BLOG: Shrimp on Antidepressants Not So Happy
There may be one way to lick this problem, literally. The Louisiana Department of Wildlife and Fisheries has advised fisherman that the prawns should not be thrown back into any waters other than a boiling soup pot.
"I haven't had them myself, but I've been told they have a sweet flavor," Bourgeois said.
Tiger prawns could join the list of invasive species humans seek to control by eating, like wild pigs, lionfish and nutria, noted Mother Nature Network.
The tiger prawn also fetches a higher price than many other shrimp. But Leslie Hartman, of the Texas Parks and Wildlife Department, is skeptical the economic value will outweigh the damage to the native shrimp population.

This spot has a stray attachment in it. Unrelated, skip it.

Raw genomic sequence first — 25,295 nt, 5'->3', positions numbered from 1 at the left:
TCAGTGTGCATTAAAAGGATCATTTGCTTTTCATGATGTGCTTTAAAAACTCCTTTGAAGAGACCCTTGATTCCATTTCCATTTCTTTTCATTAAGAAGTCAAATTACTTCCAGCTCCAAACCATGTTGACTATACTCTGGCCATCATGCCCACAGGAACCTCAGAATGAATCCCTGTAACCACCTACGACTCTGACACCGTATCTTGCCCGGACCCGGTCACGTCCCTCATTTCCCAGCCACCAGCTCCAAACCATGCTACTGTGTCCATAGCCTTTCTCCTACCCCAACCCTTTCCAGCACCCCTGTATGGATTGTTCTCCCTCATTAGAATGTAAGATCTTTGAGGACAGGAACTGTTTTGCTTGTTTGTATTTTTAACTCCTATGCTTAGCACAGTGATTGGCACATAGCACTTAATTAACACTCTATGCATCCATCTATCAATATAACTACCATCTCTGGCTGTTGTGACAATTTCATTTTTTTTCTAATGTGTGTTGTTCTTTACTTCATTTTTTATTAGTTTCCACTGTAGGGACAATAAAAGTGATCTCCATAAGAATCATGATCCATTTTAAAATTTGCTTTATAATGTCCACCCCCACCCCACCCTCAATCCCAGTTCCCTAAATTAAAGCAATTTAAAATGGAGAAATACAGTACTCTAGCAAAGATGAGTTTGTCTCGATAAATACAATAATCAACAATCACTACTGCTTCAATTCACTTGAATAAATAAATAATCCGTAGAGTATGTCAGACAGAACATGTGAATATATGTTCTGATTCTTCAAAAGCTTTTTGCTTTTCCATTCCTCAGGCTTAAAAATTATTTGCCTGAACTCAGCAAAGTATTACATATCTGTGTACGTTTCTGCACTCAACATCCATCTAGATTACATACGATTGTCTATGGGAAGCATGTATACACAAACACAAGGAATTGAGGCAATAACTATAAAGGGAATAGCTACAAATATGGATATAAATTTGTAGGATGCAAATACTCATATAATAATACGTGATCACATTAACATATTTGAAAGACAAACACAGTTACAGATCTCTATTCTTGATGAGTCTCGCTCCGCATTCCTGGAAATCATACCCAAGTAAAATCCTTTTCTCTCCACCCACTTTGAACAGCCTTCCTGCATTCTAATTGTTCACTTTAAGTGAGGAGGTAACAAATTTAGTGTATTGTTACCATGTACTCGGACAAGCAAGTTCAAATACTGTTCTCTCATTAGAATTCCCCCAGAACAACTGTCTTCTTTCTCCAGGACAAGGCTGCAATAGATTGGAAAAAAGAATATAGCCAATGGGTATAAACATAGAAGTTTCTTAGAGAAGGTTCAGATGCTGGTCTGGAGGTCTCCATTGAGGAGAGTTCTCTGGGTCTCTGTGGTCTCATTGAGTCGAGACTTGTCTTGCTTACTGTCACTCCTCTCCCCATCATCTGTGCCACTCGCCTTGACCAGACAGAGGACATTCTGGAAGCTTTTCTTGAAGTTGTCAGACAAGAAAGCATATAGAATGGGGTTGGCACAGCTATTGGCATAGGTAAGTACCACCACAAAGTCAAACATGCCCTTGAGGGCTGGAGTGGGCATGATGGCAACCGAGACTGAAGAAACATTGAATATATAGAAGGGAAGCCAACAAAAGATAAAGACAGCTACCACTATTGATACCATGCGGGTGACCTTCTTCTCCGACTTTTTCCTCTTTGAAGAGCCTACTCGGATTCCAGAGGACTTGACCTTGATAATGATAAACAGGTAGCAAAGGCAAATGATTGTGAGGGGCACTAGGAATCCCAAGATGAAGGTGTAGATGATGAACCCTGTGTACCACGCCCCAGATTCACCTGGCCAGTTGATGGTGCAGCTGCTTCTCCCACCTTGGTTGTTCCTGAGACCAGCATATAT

"It could be another crop, but at the expense of our native crop," Hartman said in the Houston Chronicle.
For right now, researchers are trying to track down the source of the prawns using genetic evidence.
"We're collecting them, and we've got some researchers looking at the genetics," Bourgeois said. "It may help explain if they're spawning here or if they're riding the current into the area somehow."
Only adults have been found in Louisiana waters, so researchers hope they may be breeding farther south and migrating north.
Penaeus monodon. (Credit: Wikimedia Commons).
Tiger prawns on sale at Borough Market. (Credit: Rudolph Furtado, Wikimedia Commons).